WORDS: THOMAS EVAN WEST //
We cruised into the park around 9:30 AM on a gorgeous, sunny day in late October. The aspen trees had already lost all their leaves but the evergreens made the perfect layer between sharp yellow grasses and a complementary bright blue sky.
Our mid-week adventure allowed the perfect opportunity to visit the park without the overwhelming weekend hoards of tourists. The Bear Lake parking lot, a notoriously busy area, was only a quarter full when we arrived, allowing us to snake an easy spot and jump straight on the trail to Dream and Emerald Lake. We shot up the winding path through the pine forest until we reached the shore of the iconic Dream Lake. Stopping to catch our breath, we snapped a couple shots of the lake with the olloclip Wide-Angle Lens and went deeper into the woods up the mountain to our next destination.
A little over a half-mile further, we broke through the forest to see the gleaming green waters of Emerald Lake. I’ve always had a hard time capturing photos in this area because of how the mountains so closely surround the lake. With the fisheye lens though, I was able to accurately catch the grandeur of the scene. The cliffs across from and around the lake soar into the sky creating a stunning backdrop for the glistening water.
We soaked in the sight and turned around to dip back into the forest, tired of being blasted by the winds coming down off the slopes. Once safely between the trees where the wind wasn’t able to creep in, we perched on a rock to guzzle down some water. I took out the 4-in-1 Lens for my phone to try the Macro 10x function on some moss and lichen. I moved my phone in closer and closer astounded at the detail and the proximity of the lens to its target specimen.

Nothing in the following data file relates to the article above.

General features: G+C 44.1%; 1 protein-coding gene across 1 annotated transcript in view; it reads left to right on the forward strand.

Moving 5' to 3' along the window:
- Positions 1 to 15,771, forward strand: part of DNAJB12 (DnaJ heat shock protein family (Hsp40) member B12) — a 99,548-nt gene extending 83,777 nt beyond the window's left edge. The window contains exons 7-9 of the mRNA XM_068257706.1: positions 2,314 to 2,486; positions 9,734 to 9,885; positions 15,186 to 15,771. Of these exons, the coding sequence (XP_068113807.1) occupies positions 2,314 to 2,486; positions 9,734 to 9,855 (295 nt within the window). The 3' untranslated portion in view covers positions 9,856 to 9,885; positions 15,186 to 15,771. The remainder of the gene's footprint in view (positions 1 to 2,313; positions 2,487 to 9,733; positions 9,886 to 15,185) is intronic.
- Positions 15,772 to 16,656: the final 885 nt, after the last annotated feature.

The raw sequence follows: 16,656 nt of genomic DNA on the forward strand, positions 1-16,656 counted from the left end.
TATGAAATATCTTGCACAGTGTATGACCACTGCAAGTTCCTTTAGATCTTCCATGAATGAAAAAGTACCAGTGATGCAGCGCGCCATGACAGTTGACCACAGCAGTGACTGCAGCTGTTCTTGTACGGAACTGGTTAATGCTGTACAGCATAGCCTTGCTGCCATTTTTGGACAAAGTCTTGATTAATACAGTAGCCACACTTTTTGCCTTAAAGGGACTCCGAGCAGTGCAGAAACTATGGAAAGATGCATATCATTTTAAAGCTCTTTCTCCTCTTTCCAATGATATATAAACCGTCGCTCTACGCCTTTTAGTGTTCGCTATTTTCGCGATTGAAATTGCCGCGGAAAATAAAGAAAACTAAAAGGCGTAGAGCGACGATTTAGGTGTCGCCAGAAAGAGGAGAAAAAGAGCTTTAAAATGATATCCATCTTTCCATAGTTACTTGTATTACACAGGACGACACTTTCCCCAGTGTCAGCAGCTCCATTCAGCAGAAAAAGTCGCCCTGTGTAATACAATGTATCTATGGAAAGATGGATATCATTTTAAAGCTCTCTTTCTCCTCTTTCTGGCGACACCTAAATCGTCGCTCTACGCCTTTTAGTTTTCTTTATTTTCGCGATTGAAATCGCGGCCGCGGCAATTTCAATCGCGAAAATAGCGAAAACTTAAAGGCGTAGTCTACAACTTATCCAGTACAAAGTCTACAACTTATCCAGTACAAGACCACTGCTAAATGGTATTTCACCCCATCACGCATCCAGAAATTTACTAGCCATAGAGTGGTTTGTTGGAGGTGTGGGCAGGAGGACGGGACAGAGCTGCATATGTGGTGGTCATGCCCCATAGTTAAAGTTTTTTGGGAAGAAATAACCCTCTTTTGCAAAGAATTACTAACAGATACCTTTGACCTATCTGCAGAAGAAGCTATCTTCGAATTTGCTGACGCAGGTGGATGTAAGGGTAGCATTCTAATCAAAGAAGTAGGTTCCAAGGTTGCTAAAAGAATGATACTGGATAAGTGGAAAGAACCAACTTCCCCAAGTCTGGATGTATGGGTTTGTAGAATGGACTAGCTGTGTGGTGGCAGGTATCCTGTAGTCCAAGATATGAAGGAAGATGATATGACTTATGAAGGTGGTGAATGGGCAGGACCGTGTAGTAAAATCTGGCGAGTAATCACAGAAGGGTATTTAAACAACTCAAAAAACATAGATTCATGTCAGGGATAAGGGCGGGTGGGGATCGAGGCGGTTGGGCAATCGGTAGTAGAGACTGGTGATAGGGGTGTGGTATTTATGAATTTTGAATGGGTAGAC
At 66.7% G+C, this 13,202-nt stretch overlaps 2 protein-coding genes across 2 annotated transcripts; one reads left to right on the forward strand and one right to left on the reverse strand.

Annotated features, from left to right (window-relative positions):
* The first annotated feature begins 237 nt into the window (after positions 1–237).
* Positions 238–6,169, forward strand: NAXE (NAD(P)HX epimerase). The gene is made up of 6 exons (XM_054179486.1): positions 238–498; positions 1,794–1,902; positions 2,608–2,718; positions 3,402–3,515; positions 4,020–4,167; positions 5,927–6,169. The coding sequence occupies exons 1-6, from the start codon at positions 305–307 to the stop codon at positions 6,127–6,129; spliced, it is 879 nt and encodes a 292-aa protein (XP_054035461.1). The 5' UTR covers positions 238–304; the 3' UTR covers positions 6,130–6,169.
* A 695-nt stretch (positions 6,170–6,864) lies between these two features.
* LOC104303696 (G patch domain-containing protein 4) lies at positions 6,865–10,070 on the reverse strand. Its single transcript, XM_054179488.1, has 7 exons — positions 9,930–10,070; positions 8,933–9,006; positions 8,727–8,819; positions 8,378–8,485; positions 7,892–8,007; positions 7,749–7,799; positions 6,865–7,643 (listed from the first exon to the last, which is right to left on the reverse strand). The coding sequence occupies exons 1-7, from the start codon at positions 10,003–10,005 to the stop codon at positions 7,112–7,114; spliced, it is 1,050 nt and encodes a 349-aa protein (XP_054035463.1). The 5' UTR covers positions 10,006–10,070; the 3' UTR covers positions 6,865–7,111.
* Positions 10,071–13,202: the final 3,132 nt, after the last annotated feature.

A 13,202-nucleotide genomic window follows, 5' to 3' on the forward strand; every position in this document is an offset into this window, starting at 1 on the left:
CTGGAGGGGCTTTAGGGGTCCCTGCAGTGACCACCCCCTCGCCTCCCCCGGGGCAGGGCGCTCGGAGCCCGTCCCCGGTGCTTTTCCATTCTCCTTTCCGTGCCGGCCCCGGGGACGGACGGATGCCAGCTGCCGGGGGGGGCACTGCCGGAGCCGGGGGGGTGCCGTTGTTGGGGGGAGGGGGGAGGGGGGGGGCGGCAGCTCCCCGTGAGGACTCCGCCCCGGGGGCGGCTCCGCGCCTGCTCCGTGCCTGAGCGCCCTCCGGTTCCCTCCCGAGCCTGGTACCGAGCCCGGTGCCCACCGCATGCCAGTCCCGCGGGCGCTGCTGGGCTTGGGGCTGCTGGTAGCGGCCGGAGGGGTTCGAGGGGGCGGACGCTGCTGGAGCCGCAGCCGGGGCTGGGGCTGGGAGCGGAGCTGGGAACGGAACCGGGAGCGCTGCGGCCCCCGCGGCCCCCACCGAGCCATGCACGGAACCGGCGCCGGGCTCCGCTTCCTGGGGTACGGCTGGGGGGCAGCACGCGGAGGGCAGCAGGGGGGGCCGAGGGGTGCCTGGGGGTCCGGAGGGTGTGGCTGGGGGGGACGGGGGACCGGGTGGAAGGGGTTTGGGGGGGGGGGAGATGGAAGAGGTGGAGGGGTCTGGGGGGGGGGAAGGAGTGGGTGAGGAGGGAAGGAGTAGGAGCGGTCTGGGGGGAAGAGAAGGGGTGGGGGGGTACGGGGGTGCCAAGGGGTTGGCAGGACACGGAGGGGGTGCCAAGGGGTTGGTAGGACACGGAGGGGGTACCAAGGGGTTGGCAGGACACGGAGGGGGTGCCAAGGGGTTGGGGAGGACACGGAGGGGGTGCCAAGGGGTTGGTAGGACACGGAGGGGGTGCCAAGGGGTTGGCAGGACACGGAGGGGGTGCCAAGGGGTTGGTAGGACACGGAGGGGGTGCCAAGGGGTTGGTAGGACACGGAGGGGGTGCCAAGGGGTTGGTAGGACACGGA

Further down the path we spotted a sap droplet suspended on a branch – another perfect target for the Macro 10x Lens.
As we returned to the car a few hours later, we decided it was too early and too beautiful of a day to call it quits. After refueling on some cheese, lunchmeat, and nuts that we brought with us, we regained the motivation to get out and explore some more. We settled on making our way up Trail Ridge Road seeing as winter is approaching and it usually closes in November. Trail Ridge is the highest continuous paved road in the US and leads from Estes to Grand Lake over the continental divide.
We snaked our way up the winding road above tree line and into the high alpine terrain. Around 12,000 feet, we pulled over and jumped out to scamper up the mountain and catch some panoramic views over the whole park. We found a spot with an incredible 360-degree view and I immediately thought it would be a great opportunity to use the fisheye lens. I popped the olloclip on my phone and took some fantastic shots. The fisheye was the perfect choice for encompassing such a tremendous and sprawling view of the road carving through the mountains with the clouds framing us overhead.
After making it all the way to the Alpine Visitor Center, we decided to turn our wheels back around and head down for some celebratory beers and coffee. Even with a few hours time, Rocky Mountain National Park has some incredible opportunities to hike, take photos, and explore the scenic range that resides in the heart of Colorado.